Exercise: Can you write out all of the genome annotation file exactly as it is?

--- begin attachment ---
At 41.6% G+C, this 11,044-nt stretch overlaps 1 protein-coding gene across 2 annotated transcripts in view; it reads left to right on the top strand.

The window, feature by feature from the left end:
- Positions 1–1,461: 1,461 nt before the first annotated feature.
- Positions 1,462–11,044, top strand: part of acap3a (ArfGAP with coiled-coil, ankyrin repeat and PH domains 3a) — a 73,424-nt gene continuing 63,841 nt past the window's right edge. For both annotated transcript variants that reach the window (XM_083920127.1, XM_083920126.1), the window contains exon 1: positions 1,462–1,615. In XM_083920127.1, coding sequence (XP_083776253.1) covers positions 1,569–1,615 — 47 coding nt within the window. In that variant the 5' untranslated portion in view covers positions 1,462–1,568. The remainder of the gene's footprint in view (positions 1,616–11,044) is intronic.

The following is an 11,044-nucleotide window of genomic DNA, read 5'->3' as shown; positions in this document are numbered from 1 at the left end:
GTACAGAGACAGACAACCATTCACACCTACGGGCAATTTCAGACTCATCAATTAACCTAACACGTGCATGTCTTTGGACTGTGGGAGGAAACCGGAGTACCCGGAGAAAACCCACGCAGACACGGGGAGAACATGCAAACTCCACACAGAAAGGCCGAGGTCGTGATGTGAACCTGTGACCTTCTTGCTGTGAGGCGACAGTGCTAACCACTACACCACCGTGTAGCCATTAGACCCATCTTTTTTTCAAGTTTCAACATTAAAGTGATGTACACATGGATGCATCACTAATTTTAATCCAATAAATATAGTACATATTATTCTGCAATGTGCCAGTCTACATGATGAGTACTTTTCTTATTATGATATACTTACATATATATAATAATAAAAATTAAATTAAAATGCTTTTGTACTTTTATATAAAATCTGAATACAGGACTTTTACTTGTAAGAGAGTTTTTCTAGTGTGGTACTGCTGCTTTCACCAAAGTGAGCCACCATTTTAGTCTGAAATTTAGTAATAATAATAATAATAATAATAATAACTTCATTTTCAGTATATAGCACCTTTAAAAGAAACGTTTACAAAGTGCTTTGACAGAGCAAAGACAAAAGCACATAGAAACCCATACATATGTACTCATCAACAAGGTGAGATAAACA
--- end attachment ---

At 41.6% G+C, this 11,044-nt stretch overlaps 1 protein-coding gene across 2 annotated transcripts in view; it reads left to right on the top strand.

The window, feature by feature from the left end:
- Positions 1–1,461: 1,461 nt before the first annotated feature.
- Positions 1,462–11,044, top strand: part of acap3a (ArfGAP with coiled-coil, ankyrin repeat and PH domains 3a) — a 73,424-nt gene continuing 63,841 nt past the window's right edge. For both annotated transcript variants that reach the window (XM_083920127.1, XM_083920126.1), the window contains exon 1: positions 1,462–1,615. In XM_083920127.1, coding sequence (XP_083776253.1) covers positions 1,569–1,615 — 47 coding nt within the window. In that variant the 5' untranslated portion in view covers positions 1,462–1,568. The remainder of the gene's footprint in view (positions 1,616–11,044) is intronic.

The following is an 11,044-nucleotide window of genomic DNA, read 5'->3' as shown; positions in this document are numbered from 1 at the left end:
GTACAGAGACAGACAACCATTCACACCTACGGGCAATTTCAGACTCATCAATTAACCTAACACGTGCATGTCTTTGGACTGTGGGAGGAAACCGGAGTACCCGGAGAAAACCCACGCAGACACGGGGAGAACATGCAAACTCCACACAGAAAGGCCGAGGTCGTGATGTGAACCTGTGACCTTCTTGCTGTGAGGCGACAGTGCTAACCACTACACCACCGTGTAGCCATTAGACCCATCTTTTTTTCAAGTTTCAACATTAAAGTGATGTACACATGGATGCATCACTAATTTTAATCCAATAAATATAGTACATATTATTCTGCAATGTGCCAGTCTACATGATGAGTACTTTTCTTATTATGATATACTTACATATATATAATAATAAAAATTAAATTAAAATGCTTTTGTACTTTTATATAAAATCTGAATACAGGACTTTTACTTGTAAGAGAGTTTTTCTAGTGTGGTACTGCTGCTTTCACCAAAGTGAGCCACCATTTTAGTCTGAAATTTAGTAATAATAATAATAATAATAATAATAACTTCATTTTCAGTATATAGCACCTTTAAAAGAAACGTTTACAAAGTGCTTTGACAGAGCAAAGACAAAAGCACATAGAAACCCATACATATGTACTCATCAACAAGGTGAGATAAACA